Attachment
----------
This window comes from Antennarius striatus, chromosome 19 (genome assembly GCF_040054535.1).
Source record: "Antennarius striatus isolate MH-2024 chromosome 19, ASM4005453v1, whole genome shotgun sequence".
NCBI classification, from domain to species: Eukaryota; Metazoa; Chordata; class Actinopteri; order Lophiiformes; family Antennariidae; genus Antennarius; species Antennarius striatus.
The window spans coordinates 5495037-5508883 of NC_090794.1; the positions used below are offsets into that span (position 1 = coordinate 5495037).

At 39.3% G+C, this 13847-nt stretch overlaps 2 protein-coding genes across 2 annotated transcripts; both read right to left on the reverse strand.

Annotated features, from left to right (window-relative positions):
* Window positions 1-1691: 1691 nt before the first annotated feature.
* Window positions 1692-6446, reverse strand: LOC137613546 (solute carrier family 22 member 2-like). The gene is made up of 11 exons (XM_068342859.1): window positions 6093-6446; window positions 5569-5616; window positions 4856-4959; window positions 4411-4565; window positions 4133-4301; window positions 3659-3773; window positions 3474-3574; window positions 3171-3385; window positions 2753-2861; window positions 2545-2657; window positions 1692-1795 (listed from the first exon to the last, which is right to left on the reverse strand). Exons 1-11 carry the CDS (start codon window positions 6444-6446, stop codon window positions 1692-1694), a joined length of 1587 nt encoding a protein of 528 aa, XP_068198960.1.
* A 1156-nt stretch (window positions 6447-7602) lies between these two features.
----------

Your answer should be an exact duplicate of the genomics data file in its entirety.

This window comes from Antennarius striatus, chromosome 19 (genome assembly GCF_040054535.1).
Source record: "Antennarius striatus isolate MH-2024 chromosome 19, ASM4005453v1, whole genome shotgun sequence".
NCBI classification, from domain to species: Eukaryota; Metazoa; Chordata; class Actinopteri; order Lophiiformes; family Antennariidae; genus Antennarius; species Antennarius striatus.
The window spans coordinates 5495037-5508883 of NC_090794.1; the positions used below are offsets into that span (position 1 = coordinate 5495037).

At 39.3% G+C, this 13847-nt stretch overlaps 2 protein-coding genes across 2 annotated transcripts; both read right to left on the reverse strand.

Annotated features, from left to right (window-relative positions):
* Window positions 1-1691: 1691 nt before the first annotated feature.
* Window positions 1692-6446, reverse strand: LOC137613546 (solute carrier family 22 member 2-like). The gene is made up of 11 exons (XM_068342859.1): window positions 6093-6446; window positions 5569-5616; window positions 4856-4959; window positions 4411-4565; window positions 4133-4301; window positions 3659-3773; window positions 3474-3574; window positions 3171-3385; window positions 2753-2861; window positions 2545-2657; window positions 1692-1795 (listed from the first exon to the last, which is right to left on the reverse strand). Exons 1-11 carry the CDS (start codon window positions 6444-6446, stop codon window positions 1692-1694), a joined length of 1587 nt encoding a protein of 528 aa, XP_068198960.1.
* A 1156-nt stretch (window positions 6447-7602) lies between these two features.